Hippocrates' authority lasted throughout the Middle Ages and reminded alchemists and medical experimenters of the potential of inorganic drugs. In fact, a distant descendant of Hippocrates' prescriptions was the use of antimony salts in elixirs (alcoholic solutions) advocated by Basilius Valentius in the middle of the 15th century and by the medical alchemist Phillippus Aureolus Paracelsus (born Theophrastus Bombast von Hohenheim, in Switzerland, 1493-1541).

South American Indians, especially those in the Peruvian Andes mountains, made several early discoveries of drug-bearing plants. Two of these plants contain alkaloids of worldwide importance that have become modern drugs. They are cocaine and quinine. Cocaine's potential for addiction was known and used with sinister intent by South American Indian chiefs hundreds of years ago.

Sigmund Freud, the Austrian psychoanalyst (1856-1939), treated many deeply disturbed cocaine addicts. In the course of his practice, he noted the numbing effect of the drug. He called this effect to the attention of the clinical pharmacologist Carl Koller, who introduced cocaine as a local anesthetic into surgical procedures.

But not until the 19th cent. A.D. were the active substances in drugs extracted. There followed a time when some of these newly discovered substances morphine, laudanum, cocaine were completely unregulated and prescribed freely by physicians for a wide variety of ailments. They were available in patent medicines and sold by traveling tinkers, in drugstores, or through the mail.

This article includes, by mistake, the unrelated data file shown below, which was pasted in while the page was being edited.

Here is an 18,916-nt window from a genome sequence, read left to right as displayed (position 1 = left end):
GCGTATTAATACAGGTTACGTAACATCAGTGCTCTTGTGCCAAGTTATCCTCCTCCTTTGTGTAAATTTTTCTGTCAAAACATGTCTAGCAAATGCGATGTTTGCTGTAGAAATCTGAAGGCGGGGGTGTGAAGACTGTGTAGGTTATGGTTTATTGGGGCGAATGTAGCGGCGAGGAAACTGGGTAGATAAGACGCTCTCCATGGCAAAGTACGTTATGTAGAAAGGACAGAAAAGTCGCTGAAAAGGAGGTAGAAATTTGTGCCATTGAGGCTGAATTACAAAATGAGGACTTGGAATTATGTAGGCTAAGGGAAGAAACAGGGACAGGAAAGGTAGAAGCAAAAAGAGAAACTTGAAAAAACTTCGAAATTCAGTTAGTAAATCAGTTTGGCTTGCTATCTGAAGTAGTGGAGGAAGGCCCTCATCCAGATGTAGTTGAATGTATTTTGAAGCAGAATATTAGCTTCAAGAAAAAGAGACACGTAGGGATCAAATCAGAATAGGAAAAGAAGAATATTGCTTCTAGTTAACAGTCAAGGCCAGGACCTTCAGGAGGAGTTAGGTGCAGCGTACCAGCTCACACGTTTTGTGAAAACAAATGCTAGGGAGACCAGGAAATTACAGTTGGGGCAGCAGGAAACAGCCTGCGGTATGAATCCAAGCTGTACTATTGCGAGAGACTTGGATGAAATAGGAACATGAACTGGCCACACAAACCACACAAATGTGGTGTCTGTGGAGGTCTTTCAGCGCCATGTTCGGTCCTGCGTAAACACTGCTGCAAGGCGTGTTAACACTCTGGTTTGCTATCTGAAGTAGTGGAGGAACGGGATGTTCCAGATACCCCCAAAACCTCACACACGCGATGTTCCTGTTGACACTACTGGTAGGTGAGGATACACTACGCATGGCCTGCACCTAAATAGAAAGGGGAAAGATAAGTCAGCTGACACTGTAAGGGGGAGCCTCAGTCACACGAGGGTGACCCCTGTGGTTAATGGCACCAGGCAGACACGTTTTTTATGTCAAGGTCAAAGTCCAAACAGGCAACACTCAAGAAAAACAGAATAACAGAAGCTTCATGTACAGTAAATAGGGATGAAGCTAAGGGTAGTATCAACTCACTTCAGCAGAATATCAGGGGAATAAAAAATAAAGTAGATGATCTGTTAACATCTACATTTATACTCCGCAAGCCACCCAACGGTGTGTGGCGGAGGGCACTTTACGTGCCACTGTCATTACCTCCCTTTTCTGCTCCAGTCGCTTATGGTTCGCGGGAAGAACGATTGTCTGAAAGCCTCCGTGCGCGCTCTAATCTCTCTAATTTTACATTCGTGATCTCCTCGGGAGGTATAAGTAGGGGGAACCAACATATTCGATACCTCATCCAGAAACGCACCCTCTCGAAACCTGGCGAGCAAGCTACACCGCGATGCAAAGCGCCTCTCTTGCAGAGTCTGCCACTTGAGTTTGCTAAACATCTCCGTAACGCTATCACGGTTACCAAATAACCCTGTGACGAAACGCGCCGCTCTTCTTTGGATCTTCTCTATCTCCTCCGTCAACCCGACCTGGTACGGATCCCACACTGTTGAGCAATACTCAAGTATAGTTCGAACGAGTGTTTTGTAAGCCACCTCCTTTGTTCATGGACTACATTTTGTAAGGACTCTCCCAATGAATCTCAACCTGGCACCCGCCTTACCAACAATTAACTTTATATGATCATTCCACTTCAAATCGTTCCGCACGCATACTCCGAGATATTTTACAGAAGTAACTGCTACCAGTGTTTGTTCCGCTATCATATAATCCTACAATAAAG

During the American Civil War, morphine was used freely, and wounded veterans returned home with their kits of morphine and hypodermic needles. Cocaine and heroin were sold as patent medicines in the 19th and early 20th centuries, and marketed as treatments for a wide variety of ailments. Recreational use of opium was once common in Asia, and from there spread to the West, peaking in the 19th century. Opium dens flourished. By the early 1900s there were an estimated 250,000 addicts in the United States.

The majority of human societies throughout history have practiced recreational drug use in various forms. Probably the best known example of a recreational drug is alcohol, which most cultures have manufactured in one form or another. As with any drugs, some recreational drugs are addictive, most are harmful to one's health, and some are illegal in most places.